It may sound like science fiction, but scientists have actually created transparent wood. Researchers have developed a transparent wood material that they believe could replace glass in windows in the future. The team says that their invention has the potential to outperform standard glass currently used in construction in virtually every way possible.
The researchers note that heat easily transfers through the glass, particularly single-pane glass. The transference of heat or cold through the glass into a home results in higher energy bills and could mean more pollution in the environment due to higher electrical demands. The manufacturing of glass produces approximately 25,000 metric tons of emissions per year.
Transparent wood is created using wood from a fast-growing and low-density balsa tree treated using a room temperature oxidizing bath. That oxidizing bath leaves the wood virtually transparent. After the oxidizing bath, the wood is penetrated with a synthetic polymer called polyvinyl alcohol to create a virtually transparent product.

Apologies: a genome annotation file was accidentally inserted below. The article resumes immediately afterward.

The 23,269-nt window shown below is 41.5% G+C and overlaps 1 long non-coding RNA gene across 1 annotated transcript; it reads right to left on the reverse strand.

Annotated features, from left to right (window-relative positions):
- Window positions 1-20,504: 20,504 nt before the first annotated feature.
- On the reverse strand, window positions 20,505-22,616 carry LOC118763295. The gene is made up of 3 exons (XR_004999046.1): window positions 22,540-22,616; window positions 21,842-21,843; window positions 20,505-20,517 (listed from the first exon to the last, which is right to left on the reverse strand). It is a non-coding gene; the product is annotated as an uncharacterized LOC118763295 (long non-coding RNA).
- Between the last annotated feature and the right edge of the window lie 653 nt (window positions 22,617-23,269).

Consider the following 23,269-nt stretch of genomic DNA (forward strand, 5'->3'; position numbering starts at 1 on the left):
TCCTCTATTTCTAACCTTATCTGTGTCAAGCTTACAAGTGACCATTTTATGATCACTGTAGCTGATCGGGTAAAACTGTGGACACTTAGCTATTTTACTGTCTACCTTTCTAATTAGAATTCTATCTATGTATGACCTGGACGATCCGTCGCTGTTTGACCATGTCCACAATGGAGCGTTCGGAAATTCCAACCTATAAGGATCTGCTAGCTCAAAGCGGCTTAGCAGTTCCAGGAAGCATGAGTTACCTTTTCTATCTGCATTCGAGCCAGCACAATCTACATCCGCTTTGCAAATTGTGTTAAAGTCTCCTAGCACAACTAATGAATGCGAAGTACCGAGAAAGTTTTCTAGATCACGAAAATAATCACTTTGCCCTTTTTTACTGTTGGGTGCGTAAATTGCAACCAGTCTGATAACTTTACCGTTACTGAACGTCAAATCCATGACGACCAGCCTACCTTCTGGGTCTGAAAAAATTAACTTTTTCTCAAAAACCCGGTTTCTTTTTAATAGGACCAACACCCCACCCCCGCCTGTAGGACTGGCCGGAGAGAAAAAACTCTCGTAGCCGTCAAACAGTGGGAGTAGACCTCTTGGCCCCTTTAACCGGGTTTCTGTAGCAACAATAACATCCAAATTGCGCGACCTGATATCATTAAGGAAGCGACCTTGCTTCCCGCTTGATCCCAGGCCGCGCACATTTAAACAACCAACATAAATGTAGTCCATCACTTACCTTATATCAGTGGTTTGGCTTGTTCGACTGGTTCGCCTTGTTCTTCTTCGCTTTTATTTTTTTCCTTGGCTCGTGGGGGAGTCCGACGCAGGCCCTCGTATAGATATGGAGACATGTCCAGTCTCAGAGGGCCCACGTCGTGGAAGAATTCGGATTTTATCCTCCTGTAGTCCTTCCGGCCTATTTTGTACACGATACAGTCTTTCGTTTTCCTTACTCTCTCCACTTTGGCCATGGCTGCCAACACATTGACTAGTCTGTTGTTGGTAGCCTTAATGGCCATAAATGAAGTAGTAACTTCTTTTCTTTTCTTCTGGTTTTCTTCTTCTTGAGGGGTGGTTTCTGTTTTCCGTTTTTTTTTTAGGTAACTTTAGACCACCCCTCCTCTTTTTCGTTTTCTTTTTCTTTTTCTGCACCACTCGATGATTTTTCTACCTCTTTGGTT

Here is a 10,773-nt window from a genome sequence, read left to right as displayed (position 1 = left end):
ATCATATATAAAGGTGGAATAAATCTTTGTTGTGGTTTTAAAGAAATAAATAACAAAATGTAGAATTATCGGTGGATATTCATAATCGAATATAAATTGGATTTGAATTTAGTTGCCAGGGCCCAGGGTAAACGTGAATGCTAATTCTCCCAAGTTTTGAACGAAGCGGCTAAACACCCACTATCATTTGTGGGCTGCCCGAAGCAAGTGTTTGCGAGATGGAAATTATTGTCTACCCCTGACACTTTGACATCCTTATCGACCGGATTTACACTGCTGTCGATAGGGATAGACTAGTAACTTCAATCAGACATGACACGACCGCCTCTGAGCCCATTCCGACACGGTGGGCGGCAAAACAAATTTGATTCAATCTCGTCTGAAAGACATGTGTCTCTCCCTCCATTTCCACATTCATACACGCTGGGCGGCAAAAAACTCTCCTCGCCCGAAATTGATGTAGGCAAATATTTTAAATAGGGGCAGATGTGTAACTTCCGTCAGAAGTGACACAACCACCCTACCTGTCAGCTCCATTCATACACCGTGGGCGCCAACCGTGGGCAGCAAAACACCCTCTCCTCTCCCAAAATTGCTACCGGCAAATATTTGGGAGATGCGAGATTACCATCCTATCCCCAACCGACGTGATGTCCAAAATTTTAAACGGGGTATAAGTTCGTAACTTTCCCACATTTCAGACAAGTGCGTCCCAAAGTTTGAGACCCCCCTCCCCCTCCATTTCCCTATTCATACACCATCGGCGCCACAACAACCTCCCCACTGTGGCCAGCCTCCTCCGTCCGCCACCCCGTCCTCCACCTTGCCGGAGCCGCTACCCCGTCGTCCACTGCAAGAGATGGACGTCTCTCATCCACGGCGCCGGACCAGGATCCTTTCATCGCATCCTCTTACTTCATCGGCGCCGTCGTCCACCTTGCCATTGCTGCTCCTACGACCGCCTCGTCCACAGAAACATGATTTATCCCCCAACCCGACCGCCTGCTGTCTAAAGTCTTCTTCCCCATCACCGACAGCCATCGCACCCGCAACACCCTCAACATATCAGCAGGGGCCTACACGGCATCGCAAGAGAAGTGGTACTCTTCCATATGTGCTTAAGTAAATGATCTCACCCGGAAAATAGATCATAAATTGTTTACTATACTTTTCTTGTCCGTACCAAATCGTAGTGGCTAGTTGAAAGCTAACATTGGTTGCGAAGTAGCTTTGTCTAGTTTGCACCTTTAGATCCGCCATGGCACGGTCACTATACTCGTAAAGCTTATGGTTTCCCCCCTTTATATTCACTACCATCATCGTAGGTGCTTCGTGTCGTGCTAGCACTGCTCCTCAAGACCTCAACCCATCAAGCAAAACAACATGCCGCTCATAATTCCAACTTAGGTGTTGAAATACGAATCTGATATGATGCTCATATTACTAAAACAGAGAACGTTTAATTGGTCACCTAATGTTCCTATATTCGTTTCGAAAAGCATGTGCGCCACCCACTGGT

The researchers say that the natural cellulose in the wood structure and energy-absorbing polymer fill used in the transparent wood makes it more durable and lighter than glass. The materials can stand much stronger impacts, and if it does break, it bends or splinters instead of shattering.
That would mean less potential for sharp, cutting debris. Balsa wood is also a sustainable and renewable resource that has low carbon emissions. The process of transforming the wood into a transparent material is compatible with existing industrial processing equipment. Compatibility with existing equipment is essential as it makes transitioning into manufacturing easy. It’s unclear when the material might enter the commercial market. It’s also not mentioned what industries the material might be suitable for. It might be cool to have clear wood windshields on cars in the future.